Much as I appreciate Tom Beckett’s contribution to “Books on Chairs,” I can’t be as frank in featuring it because I hesitate to show the male organ, so to speak, on this blog. It’s not because I’m a prude so much as I don’t really know who’s reading this blog--I mean, someone (relatively young) might come here from playing in a dollhouse looking for miniature chairs! How’s that for raising your interest (pun intended)?
After my first read of the book, I came to think of that white spot on the left page as like a drop of semen. This effect may not have been planned by Mr. Beckett, but it does seem appropriate to his project.
What’s nifty about the insertion of this reference is how it was done subtly—it’s not presented as an overt concern of the narrative; it’s just presented matter-of-factly (though that matter-of-factness may not be discernible in this cut-off image that focuses on the torso). The matter-of-factness of the detail’s inclusion indicates something about Mr. Beckett’s view of identity’s multiplicities—perhaps that it’s a natural enough thing so there’s no need to make a big deal of it. And/or, even if one does identify with a specific gender, it does not mean that other genders do not exist within that person. This image, by the way, reminds me of the cover to one of Mr. Beckett’s books, UNPROTECTED TEXTS: SELECTED POEMS 1978-2006:
(The cover image for the above book was a sculpture by master artist Robert Gober. If you go to link and scroll down, you’ll see image of the sculpture featured on Mr. Beckett’s book.)
Well, so what does the Chairman say? He says what’s in the thought balloon which offers the following poem:
I don’t know about you, but I read/view the above shape of the white cut-out as partly that the poem-sentiment was revealed during a man’s orgasm. During orgasm, one is not fully in control—and so this could be an uncontrolled revelation. As an uncontrolled revelation, this could mean that the Chairman was inadvertently being honest in expressing his statement.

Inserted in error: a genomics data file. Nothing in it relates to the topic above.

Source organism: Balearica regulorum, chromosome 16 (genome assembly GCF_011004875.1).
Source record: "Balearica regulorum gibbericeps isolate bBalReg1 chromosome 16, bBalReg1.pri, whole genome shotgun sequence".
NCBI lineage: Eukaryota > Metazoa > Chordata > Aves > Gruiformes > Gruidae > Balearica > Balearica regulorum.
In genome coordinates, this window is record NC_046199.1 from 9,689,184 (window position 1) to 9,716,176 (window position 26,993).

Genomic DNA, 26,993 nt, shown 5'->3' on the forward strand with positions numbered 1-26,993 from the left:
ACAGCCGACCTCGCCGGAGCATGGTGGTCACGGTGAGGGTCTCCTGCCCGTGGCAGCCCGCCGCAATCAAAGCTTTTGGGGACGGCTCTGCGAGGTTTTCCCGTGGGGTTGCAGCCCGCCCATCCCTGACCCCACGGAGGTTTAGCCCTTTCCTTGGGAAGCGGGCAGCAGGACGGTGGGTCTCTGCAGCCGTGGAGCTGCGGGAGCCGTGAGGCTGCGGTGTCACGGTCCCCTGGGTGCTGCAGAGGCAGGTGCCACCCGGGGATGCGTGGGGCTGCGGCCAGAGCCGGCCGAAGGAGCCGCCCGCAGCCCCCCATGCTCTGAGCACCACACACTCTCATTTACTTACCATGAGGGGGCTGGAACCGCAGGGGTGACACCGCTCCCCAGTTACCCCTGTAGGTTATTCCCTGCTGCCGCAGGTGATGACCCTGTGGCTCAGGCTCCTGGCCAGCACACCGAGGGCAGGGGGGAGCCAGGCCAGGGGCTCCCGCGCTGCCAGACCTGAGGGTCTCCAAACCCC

There is, though, another possibility as regards the line "If my dick worked." The line implies that his organ isn't working, bespeaking impotency. Does this mean that he, even if a "Chairman," does not possess the power to change things? This would certainly fit in with the idea that all of us exist within a context (e.g. capitalism) that is larger than any individual, including perhaps the individual's ability to change such larger context. Depressing? But it fits the color of the pages -- blue pages as in "blue balls." If "blue balls" represents unrealized desire as in a desire to change how things work, then no wonder the Chairman might give in to the rant to "rail against the Man."
THE CHAIRMAN SPEAKS—like many other great poems—generates as much questions as it offers possible answers. I thank Tom Beckett for sharing his intelligence in such a minimalist but hugely-resonant way.